So, my cross-border academic journey has been characterized by learning by trial and error, and frequent intercultural, inter-linguistic and inter-academic adaptations. As a degree-seeking student away from my place of origin, I have been to the classes where the student population was very diverse, and I have also been to the classes where I was the only international student. As a writing instructor, I have had a similar experience.
I have taught classes with really diverse student bodies, and I have also taught classes with few international students or none at all. I believe that my positionality speaks particularly to the position of many international students in American higher education. My ‘double vision’—as an outsider and an insider in relation to the American academy—, however, can inform the struggles and challenges both domestic American and international students face in engaging various issues associated with writing in multiple mediums, for multiple audiences, and for multiple purposes. Based on my experience of schooling and teaching in multiple academic sites (Nepal, Louisiana, New York, and now California) and in multiple academic systems (British and American), and my reading and research into diverse but closely interconnected fields of globalization, intercultural communication, media/new media studies, literacy studies, World Englishes, and rhetoric and composition, I can say that there are plural forms of academic writing; there are multiple ways of organizing ideas in academic writing; and there are multiple forms of old and new media writing. Similarly, I can attest that writing is done in multiple languages and English varieties, and now increasingly in multiple media and modes, and that writing now crosses borders and cultures like never before.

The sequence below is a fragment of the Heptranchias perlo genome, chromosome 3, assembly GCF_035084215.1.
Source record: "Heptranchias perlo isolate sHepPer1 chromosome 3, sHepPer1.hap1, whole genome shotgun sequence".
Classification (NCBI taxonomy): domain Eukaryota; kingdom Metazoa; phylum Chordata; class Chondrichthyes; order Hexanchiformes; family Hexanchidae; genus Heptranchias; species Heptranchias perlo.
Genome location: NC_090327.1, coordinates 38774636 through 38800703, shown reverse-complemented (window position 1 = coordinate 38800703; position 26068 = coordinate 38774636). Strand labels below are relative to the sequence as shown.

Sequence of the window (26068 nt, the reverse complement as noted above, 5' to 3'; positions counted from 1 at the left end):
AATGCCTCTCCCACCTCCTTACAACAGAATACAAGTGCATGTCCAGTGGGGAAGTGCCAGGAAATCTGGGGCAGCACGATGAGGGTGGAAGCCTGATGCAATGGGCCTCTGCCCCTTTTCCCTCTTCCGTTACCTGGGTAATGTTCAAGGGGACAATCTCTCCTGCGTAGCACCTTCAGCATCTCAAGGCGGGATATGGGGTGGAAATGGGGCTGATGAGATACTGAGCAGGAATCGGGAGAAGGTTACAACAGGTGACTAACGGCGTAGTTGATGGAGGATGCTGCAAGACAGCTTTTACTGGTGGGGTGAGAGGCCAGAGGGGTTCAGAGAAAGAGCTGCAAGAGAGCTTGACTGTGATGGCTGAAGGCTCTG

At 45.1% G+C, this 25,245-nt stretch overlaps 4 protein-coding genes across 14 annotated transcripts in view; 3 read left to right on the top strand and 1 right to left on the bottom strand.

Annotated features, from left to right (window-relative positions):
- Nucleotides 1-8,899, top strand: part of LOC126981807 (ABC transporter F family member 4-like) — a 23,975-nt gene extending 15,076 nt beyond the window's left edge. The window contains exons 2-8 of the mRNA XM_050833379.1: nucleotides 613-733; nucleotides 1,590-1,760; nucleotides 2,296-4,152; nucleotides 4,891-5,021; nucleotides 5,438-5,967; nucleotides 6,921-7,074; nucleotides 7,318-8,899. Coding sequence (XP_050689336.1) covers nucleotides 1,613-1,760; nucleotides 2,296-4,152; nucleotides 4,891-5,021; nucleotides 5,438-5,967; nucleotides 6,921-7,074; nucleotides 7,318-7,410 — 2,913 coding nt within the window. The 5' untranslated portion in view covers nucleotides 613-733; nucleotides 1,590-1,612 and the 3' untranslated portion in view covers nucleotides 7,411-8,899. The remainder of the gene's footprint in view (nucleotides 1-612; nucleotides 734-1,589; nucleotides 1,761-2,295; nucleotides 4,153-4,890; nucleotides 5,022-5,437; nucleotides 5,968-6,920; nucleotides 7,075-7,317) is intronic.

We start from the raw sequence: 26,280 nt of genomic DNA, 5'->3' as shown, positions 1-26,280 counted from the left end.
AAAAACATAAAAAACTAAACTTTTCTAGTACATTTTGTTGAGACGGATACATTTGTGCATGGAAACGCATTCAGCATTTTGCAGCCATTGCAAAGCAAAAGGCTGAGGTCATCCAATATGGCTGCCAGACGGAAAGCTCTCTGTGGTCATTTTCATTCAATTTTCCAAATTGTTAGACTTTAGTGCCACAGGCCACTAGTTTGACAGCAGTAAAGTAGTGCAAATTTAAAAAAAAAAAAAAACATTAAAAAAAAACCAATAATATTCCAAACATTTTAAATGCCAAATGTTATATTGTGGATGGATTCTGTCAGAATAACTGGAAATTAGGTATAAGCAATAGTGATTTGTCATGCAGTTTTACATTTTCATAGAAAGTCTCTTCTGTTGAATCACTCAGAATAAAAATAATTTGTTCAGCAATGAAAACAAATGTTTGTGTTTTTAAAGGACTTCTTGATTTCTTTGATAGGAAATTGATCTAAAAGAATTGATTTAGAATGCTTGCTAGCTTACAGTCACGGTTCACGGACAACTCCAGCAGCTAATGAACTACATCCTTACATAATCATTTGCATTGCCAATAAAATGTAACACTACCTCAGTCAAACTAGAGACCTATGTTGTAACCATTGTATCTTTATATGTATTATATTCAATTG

In light of this quick overview of my experiences, it could be safe to say that the transnational writing instructors and scholars possess critical knowledge, and can serve as valuable resources within and outside the diverse writing classrooms. They can help students negotiate cross-cultural and cross-linguistic communication challenges; they can bring into relief the situated nature of writing; and they can discuss the expanded notion of writing with students–how writing is understood differently across cultures, how it is taught differently across institutions around the world, and how it has evolved with time and technology, but differently across regions of the world. In addition, these instructors can recognize the different writing needs of students, and respond promptly with appropriate resources, which can help make their writing better and effective. Such a scaffolding can also result into students’ understanding of writing across borders and their genuine appreciation of diverse modes of communication.
Santosh Khadka, PhD
California State University, Northridge